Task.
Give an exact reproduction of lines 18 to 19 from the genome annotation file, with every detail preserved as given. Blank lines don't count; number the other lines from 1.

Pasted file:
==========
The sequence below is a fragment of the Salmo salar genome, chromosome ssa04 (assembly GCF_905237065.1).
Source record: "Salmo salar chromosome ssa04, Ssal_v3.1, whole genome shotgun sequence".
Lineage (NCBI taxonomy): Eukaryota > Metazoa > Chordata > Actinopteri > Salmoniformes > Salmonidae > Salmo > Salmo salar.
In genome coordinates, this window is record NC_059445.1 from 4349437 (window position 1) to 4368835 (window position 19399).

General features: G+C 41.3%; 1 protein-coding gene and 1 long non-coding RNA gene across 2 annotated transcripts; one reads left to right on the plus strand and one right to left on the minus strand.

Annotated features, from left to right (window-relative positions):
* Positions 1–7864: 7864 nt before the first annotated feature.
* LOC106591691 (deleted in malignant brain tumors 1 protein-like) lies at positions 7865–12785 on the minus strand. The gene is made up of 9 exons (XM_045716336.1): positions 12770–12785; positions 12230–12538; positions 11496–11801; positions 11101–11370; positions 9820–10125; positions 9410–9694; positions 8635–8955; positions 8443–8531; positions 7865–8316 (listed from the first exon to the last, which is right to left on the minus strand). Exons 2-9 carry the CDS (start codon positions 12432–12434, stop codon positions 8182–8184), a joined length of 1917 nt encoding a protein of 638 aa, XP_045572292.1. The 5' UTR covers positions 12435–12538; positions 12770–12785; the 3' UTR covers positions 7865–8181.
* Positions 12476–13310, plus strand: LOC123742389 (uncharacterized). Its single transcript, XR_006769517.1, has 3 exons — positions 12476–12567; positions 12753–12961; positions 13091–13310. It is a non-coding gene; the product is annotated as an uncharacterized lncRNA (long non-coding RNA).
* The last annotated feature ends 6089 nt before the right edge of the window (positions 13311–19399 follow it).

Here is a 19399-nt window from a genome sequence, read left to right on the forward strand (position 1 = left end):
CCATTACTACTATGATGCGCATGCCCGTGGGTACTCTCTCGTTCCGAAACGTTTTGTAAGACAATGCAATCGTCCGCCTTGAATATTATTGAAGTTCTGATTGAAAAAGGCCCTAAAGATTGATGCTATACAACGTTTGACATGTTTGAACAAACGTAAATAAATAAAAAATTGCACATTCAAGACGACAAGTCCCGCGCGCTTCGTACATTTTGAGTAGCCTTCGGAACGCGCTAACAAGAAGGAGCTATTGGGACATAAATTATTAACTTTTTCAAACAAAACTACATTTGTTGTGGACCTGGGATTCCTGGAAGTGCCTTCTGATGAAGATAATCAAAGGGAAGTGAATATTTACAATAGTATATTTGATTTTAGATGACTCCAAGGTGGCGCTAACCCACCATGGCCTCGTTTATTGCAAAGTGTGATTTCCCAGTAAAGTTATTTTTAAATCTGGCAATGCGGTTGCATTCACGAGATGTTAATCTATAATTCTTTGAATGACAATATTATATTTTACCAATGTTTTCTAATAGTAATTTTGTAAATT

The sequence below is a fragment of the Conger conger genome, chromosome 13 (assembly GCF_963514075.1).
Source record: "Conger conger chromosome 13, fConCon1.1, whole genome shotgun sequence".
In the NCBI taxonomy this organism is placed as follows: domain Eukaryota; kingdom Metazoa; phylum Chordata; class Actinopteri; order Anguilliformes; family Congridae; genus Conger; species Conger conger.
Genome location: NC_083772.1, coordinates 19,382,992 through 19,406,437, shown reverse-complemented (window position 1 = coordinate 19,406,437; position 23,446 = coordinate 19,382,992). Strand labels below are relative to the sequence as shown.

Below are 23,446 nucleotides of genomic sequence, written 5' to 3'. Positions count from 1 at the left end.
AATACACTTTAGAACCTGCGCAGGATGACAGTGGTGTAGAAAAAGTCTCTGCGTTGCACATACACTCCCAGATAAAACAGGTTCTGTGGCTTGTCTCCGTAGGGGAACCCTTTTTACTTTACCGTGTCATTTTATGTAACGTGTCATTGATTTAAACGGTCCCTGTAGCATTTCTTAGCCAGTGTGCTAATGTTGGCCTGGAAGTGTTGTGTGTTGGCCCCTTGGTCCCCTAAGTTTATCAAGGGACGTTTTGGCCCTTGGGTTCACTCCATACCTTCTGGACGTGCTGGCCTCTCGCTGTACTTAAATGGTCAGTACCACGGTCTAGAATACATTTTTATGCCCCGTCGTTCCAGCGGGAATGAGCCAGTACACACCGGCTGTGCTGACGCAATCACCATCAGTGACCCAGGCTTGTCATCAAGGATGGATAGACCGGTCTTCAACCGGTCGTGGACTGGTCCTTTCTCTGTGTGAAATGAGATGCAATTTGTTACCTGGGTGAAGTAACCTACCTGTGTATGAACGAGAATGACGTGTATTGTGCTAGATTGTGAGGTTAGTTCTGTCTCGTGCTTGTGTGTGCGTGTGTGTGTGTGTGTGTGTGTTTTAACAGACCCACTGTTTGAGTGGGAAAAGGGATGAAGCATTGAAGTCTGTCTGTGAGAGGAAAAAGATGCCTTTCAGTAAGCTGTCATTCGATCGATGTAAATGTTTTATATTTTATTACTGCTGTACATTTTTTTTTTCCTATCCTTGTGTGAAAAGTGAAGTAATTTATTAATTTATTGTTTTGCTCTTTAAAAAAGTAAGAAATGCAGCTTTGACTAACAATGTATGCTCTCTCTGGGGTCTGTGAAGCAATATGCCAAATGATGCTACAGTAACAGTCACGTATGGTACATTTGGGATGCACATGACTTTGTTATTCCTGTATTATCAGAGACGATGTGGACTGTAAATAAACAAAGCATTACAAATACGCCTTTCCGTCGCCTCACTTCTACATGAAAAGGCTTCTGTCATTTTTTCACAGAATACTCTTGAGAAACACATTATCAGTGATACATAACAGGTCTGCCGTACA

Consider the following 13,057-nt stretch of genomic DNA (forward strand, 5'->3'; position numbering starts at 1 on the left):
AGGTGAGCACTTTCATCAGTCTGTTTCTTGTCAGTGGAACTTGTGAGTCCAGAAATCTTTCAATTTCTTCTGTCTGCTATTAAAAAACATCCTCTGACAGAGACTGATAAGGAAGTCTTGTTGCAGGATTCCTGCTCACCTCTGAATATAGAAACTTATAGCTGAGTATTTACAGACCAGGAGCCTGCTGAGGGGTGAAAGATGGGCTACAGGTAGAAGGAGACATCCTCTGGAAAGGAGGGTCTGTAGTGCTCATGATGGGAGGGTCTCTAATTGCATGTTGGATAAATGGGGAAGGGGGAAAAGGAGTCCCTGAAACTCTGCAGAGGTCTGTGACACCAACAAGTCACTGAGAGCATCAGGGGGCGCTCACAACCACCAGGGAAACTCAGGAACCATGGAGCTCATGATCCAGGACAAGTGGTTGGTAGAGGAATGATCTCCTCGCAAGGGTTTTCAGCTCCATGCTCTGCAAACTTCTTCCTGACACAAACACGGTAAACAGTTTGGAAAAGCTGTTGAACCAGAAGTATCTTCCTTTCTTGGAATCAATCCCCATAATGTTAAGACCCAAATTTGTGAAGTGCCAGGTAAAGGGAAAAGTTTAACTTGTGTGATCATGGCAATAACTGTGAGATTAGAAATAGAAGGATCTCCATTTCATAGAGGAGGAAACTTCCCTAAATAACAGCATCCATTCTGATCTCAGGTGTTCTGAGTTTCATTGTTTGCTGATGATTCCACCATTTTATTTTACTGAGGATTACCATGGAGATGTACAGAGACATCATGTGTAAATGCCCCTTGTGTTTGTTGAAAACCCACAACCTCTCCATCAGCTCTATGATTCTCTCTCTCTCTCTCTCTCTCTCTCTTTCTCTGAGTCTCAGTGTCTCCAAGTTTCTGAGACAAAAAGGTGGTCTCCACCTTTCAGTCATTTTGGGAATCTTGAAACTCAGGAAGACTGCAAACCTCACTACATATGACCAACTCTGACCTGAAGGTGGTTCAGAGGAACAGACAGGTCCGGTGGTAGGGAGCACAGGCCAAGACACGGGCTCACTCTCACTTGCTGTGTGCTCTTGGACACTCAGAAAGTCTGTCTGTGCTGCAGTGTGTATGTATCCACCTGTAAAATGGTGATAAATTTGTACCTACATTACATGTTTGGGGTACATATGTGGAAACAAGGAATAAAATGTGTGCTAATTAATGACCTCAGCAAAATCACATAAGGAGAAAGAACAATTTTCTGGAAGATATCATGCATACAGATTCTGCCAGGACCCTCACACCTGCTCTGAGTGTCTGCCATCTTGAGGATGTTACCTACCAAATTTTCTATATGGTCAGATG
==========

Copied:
AATACACTTTAGAACCTGCGCAGGATGACAGTGGTGTAGAAAAAGTCTCTGCGTTGCACATACACTCCCAGATAAAACAGGTTCTGTGGCTTGTCTCCGTAGGGGAACCCTTTTTACTTTACCGTGTCATTTTATGTAACGTGTCATTGATTTAAACGGTCCCTGTAGCATTTCTTAGCCAGTGTGCTAATGTTGGCCTGGAAGTGTTGTGTGTTGGCCCCTTGGTCCCCTAAGTTTATCAAGGGACGTTTTGGCCCTTGGGTTCACTCCATACCTTCTGGACGTGCTGGCCTCTCGCTGTACTTAAATGGTCAGTACCACGGTCTAGAATACATTTTTATGCCCCGTCGTTCCAGCGGGAATGAGCCAGTACACACCGGCTGTGCTGACGCAATCACCATCAGTGACCCAGGCTTGTCATCAAGGATGGATAGACCGGTCTTCAACCGGTCGTGGACTGGTCCTTTCTCTGTGTGAAATGAGATGCAATTTGTTACCTGGGTGAAGTAACCTACCTGTGTATGAACGAGAATGACGTGTATTGTGCTAGATTGTGAGGTTAGTTCTGTCTCGTGCTTGTGTGTGCGTGTGTGTGTGTGTGTGTGTGTTTTAACAGACCCACTGTTTGAGTGGGAAAAGGGATGAAGCATTGAAGTCTGTCTGTGAGAGGAAAAAGATGCCTTTCAGTAAGCTGTCATTCGATCGATGTAAATGTTTTATATTTTATTACTGCTGTACATTTTTTTTTTCCTATCCTTGTGTGAAAAGTGAAGTAATTTATTAATTTATTGTTTTGCTCTTTAAAAAAGTAAGAAATGCAGCTTTGACTAACAATGTATGCTCTCTCTGGGGTCTGTGAAGCAATATGCCAAATGATGCTACAGTAACAGTCACGTATGGTACATTTGGGATGCACATGACTTTGTTATTCCTGTATTATCAGAGACGATGTGGACTGTAAATAAACAAAGCATTACAAATACGCCTTTCCGTCGCCTCACTTCTACATGAAAAGGCTTCTGTCATTTTTTCACAGAATACTCTTGAGAAACACATTATCAGTGATACATAACAGGTCTGCCGTACA

Consider the following 13,057-nt stretch of genomic DNA (forward strand, 5'->3'; position numbering starts at 1 on the left):